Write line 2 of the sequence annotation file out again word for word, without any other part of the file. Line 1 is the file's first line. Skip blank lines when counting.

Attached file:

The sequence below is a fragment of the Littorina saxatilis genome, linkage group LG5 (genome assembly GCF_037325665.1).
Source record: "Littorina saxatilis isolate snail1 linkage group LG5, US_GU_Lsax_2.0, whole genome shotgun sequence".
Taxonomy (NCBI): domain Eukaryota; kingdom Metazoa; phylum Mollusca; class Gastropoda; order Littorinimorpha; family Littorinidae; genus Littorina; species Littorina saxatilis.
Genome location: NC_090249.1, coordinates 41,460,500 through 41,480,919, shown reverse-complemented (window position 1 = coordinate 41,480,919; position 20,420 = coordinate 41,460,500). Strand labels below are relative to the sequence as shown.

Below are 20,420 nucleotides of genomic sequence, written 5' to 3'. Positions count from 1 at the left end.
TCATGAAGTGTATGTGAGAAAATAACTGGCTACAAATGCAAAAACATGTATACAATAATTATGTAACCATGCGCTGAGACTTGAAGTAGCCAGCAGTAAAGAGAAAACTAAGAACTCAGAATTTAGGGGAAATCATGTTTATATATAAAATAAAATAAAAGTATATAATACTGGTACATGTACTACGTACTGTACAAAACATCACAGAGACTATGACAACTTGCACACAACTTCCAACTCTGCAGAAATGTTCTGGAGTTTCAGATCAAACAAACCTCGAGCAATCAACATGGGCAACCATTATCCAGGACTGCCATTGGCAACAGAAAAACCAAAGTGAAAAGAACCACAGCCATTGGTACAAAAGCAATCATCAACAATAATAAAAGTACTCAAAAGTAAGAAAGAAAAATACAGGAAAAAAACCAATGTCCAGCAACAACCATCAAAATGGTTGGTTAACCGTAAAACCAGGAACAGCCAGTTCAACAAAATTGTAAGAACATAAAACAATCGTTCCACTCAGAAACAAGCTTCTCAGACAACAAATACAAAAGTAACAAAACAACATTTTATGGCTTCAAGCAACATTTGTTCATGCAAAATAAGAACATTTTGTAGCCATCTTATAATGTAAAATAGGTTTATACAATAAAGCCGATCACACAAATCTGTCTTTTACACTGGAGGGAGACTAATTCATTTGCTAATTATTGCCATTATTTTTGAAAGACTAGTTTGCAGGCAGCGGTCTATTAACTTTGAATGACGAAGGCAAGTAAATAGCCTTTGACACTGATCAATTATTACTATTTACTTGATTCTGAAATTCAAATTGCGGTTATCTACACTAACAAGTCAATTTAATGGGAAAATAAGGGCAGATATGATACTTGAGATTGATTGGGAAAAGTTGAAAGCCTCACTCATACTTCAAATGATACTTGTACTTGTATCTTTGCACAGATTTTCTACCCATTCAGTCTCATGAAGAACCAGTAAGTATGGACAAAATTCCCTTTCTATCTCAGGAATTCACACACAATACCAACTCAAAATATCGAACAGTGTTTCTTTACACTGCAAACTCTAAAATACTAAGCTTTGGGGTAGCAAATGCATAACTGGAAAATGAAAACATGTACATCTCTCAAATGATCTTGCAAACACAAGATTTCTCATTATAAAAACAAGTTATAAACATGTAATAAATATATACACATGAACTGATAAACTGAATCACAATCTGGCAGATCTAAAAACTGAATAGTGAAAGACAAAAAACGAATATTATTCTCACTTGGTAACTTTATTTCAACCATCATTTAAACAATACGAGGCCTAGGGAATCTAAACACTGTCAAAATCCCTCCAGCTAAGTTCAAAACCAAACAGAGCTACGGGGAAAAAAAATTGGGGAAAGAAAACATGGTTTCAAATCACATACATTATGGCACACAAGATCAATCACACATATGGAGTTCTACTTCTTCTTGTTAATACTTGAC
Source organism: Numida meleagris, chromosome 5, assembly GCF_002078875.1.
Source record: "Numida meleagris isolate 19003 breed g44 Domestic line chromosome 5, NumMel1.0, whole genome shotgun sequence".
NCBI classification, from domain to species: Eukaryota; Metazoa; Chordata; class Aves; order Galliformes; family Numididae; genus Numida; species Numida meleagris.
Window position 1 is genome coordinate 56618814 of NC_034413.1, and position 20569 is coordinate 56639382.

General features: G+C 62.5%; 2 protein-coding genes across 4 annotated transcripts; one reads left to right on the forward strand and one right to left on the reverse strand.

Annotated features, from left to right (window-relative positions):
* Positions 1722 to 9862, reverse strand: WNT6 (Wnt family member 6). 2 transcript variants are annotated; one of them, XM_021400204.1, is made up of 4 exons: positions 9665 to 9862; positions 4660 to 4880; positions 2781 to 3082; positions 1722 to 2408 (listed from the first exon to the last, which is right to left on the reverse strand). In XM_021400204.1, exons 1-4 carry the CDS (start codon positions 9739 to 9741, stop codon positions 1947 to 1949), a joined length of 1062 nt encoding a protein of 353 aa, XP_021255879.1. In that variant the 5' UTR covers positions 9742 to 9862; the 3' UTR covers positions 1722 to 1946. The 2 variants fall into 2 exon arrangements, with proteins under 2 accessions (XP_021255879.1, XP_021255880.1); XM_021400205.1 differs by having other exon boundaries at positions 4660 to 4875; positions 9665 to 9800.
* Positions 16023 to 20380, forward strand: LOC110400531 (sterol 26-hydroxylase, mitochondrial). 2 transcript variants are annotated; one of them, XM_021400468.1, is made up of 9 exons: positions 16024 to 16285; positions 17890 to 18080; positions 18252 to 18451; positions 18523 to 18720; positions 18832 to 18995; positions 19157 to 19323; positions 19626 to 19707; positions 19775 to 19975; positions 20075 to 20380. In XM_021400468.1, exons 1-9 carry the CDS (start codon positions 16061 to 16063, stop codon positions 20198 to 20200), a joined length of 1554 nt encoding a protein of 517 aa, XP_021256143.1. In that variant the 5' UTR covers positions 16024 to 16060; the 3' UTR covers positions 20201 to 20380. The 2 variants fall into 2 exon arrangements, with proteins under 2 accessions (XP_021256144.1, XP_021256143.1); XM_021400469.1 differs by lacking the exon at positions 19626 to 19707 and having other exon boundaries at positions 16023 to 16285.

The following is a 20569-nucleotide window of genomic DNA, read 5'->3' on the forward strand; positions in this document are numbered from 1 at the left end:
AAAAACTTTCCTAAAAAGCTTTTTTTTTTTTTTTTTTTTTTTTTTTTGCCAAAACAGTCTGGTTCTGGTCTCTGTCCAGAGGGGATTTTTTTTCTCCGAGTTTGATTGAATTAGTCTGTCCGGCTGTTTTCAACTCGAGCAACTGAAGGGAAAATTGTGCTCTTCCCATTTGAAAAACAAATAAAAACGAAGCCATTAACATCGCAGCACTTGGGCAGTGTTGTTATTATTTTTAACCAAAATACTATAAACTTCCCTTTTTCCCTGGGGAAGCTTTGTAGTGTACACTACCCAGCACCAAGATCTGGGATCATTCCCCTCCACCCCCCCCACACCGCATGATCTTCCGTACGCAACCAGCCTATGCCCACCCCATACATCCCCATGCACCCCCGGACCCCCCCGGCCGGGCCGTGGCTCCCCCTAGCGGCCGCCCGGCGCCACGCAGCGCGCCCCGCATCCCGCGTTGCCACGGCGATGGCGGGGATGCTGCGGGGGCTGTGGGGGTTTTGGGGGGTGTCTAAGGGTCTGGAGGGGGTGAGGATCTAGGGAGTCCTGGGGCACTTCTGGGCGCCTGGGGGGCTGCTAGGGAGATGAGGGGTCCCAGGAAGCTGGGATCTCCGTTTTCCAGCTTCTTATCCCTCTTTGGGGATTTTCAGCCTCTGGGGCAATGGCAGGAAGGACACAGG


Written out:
Source record: "Littorina saxatilis isolate snail1 linkage group LG5, US_GU_Lsax_2.0, whole genome shotgun sequence".